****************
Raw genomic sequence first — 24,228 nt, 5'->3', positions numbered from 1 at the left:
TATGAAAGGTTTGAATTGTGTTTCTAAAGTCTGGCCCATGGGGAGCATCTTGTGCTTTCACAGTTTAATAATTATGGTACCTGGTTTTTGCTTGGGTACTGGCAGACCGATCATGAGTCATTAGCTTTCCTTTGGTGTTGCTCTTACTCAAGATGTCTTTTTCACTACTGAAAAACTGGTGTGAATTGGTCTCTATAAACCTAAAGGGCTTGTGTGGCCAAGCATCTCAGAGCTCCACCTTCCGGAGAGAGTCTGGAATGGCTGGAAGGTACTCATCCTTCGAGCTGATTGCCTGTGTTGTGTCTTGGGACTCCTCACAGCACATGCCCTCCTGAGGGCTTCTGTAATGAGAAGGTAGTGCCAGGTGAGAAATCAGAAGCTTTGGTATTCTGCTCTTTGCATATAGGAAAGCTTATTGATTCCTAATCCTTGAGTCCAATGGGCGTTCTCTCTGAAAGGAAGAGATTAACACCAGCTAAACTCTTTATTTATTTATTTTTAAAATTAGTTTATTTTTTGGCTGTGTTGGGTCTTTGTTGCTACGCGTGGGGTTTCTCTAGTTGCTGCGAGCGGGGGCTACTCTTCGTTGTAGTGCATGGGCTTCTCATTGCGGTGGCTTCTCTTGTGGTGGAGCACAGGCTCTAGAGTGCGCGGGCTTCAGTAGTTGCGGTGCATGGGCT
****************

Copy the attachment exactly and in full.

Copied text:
Raw genomic sequence first — 24,228 nt, 5'->3', positions numbered from 1 at the left:
TATGAAAGGTTTGAATTGTGTTTCTAAAGTCTGGCCCATGGGGAGCATCTTGTGCTTTCACAGTTTAATAATTATGGTACCTGGTTTTTGCTTGGGTACTGGCAGACCGATCATGAGTCATTAGCTTTCCTTTGGTGTTGCTCTTACTCAAGATGTCTTTTTCACTACTGAAAAACTGGTGTGAATTGGTCTCTATAAACCTAAAGGGCTTGTGTGGCCAAGCATCTCAGAGCTCCACCTTCCGGAGAGAGTCTGGAATGGCTGGAAGGTACTCATCCTTCGAGCTGATTGCCTGTGTTGTGTCTTGGGACTCCTCACAGCACATGCCCTCCTGAGGGCTTCTGTAATGAGAAGGTAGTGCCAGGTGAGAAATCAGAAGCTTTGGTATTCTGCTCTTTGCATATAGGAAAGCTTATTGATTCCTAATCCTTGAGTCCAATGGGCGTTCTCTCTGAAAGGAAGAGATTAACACCAGCTAAACTCTTTATTTATTTATTTTTAAAATTAGTTTATTTTTTGGCTGTGTTGGGTCTTTGTTGCTACGCGTGGGGTTTCTCTAGTTGCTGCGAGCGGGGGCTACTCTTCGTTGTAGTGCATGGGCTTCTCATTGCGGTGGCTTCTCTTGTGGTGGAGCACAGGCTCTAGAGTGCGCGGGCTTCAGTAGTTGCGGTGCATGGGCT